Cape Verdi, who was expected to run in - and easily win - the Classic restricted to fillies, the Oaks, which has prize-money of pounds 200,000, will be put in the Derby at Saturday's special supplementary entry stage seven days before the race. It will cost her owners, Godolphin, pounds 75,000 to enter her for the Derby, which carries prize-money of pounds 500,000. Cape Verdi will have to finish at least fourth to recoup the outlay.
Cape Verdi's inclusion sets up an intriguing contest between Godolphin and their great rivals, the Irish team spearheaded by the Ballydoyle trainer, Aidan O'Brien. The green team expect to have the 2,000 Guineas winner, King Of Kings, an 11-2 chance with William Hill, in the Derby, and may also be represented by Second Empire (7-4 with a run).
Cape Verdi herself is a 9-4 shot, which will not appear dreadful value to those who watched her work thrillingly on the Newmarket gallops on Tuesday. "It's going to be a very difficult race for her but she's in tremendous form right now," Simon Crisford, the Godolphin racing manager, said yesterday. "If she can get to the races in the same condition that she is in now and the ground is in her favour then she goes there with a tremendous chance."
Crisford received the news that Cape Verdi was to be entered in a phone call from Godolphin's boss, Sheikh Mohammed, on Tuesday night. This is the fifth season of operation for the royal blue silks of Godolphin, which specialises in taking horses from Britain at the end of their two-year- old careers for a winter's nurturing in the Sheikh's Dubai homeland.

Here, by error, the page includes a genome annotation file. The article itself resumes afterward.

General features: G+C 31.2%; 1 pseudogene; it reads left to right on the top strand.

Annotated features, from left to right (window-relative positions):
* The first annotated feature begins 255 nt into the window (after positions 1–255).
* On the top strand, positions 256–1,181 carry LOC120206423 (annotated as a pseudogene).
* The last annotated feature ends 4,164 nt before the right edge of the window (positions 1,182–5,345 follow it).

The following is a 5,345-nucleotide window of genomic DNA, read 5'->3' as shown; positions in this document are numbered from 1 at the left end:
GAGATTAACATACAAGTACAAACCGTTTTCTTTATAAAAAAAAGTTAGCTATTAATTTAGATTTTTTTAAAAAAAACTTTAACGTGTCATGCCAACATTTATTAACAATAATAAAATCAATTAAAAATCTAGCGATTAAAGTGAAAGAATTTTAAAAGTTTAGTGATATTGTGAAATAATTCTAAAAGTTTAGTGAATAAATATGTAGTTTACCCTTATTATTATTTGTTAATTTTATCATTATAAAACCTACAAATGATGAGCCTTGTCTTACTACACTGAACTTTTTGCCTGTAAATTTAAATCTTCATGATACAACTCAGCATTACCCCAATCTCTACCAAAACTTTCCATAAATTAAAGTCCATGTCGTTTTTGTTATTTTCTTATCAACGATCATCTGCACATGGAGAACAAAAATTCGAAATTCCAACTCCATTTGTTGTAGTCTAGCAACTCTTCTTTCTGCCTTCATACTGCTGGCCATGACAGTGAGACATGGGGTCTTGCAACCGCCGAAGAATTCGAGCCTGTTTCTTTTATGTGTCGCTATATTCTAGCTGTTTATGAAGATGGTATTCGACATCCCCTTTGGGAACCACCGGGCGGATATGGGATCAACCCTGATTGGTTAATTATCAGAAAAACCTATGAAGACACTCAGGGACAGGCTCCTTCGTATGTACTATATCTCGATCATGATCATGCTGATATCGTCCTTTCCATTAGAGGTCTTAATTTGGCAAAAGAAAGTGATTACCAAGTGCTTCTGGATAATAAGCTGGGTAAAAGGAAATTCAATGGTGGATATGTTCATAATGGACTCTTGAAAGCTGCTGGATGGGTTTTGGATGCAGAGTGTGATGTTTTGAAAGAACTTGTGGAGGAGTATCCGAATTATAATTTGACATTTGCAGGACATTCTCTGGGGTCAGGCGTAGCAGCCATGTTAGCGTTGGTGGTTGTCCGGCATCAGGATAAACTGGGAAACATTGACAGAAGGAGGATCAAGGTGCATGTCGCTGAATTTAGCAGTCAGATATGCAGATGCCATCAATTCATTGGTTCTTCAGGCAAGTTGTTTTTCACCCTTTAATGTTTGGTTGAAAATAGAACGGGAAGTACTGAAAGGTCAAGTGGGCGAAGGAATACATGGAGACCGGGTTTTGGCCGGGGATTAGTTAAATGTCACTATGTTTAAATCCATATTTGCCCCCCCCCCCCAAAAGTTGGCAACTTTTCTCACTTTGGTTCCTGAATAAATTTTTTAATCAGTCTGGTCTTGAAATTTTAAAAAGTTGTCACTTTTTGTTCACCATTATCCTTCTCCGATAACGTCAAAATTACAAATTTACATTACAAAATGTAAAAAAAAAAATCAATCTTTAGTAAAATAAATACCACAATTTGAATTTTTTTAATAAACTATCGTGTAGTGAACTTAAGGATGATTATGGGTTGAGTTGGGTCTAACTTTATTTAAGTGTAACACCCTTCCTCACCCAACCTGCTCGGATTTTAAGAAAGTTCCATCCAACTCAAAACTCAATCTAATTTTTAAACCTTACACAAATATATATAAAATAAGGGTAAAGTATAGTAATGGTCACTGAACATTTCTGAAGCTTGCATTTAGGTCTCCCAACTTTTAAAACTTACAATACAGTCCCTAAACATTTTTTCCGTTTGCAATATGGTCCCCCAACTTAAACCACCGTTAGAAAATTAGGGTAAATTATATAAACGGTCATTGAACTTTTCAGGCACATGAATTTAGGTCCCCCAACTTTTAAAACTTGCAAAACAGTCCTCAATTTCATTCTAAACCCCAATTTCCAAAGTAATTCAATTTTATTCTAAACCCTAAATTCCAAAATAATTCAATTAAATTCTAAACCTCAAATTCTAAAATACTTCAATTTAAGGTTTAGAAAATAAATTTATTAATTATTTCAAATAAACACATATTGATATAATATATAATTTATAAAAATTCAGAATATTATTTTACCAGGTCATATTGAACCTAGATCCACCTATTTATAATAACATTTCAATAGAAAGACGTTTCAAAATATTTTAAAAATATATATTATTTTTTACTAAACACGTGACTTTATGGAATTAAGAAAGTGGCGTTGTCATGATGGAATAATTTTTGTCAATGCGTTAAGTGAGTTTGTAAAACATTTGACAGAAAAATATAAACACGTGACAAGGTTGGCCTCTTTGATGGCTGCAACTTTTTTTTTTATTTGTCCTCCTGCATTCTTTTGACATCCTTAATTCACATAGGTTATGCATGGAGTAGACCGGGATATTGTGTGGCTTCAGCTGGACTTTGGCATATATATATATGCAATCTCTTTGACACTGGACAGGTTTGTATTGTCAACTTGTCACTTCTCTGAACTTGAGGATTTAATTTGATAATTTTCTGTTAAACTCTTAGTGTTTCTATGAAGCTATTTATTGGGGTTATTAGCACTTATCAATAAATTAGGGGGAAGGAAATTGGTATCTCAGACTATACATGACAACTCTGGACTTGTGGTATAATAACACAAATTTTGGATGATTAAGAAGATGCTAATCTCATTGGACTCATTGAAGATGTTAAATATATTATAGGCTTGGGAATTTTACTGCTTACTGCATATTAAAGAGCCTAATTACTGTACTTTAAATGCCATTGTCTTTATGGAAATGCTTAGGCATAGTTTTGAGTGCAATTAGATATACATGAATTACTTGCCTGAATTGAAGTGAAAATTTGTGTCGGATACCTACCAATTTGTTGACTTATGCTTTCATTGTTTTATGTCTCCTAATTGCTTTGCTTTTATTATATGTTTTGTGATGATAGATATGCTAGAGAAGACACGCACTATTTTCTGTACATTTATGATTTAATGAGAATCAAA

Cape Verdi was bought from Sheikh Mohammed's former No 1 adversary Robert Sangster last year for a reputed pounds 1m. News of her rapid progression filtered back from the Gulf over the colder months and the filly confirmed the reports with a five-length victory in the Guineas earlier this month. She now aims to go one better than Nobiliary, the last notable filly in the race when chasing home Grundy in 1975. "Sheikh Mohammed and Sheikh Maktoum [his older brother] are keen to take up the challenge," Crisford added. "This is great for horseracing and great for the Derby. But it's going to be a huge challenge because it's not just a question of whether the filly has got the class to win the race, which I think she has already proved.
"She has to have the run of the race and be lucky in running. There's going to be a lot of pushing and scrimmaging. And she's got to have the stamina to see out the 12 furlongs."
If Cape Verdi is successful she will complete a full set of Classics for both Godolphin and their rider, Frankie Dettori.
The announcement will cheer both Epsom and those who have supported the filly for the Derby, though there will be less delirium among punters who hold long-range vouchers for the Oaks, for which Cape Verdi was considered a near certainty. "Nobody said that ante-post betting was not a risky business," Crisford said. Now it is Godolphin themselves who are taking a risk.
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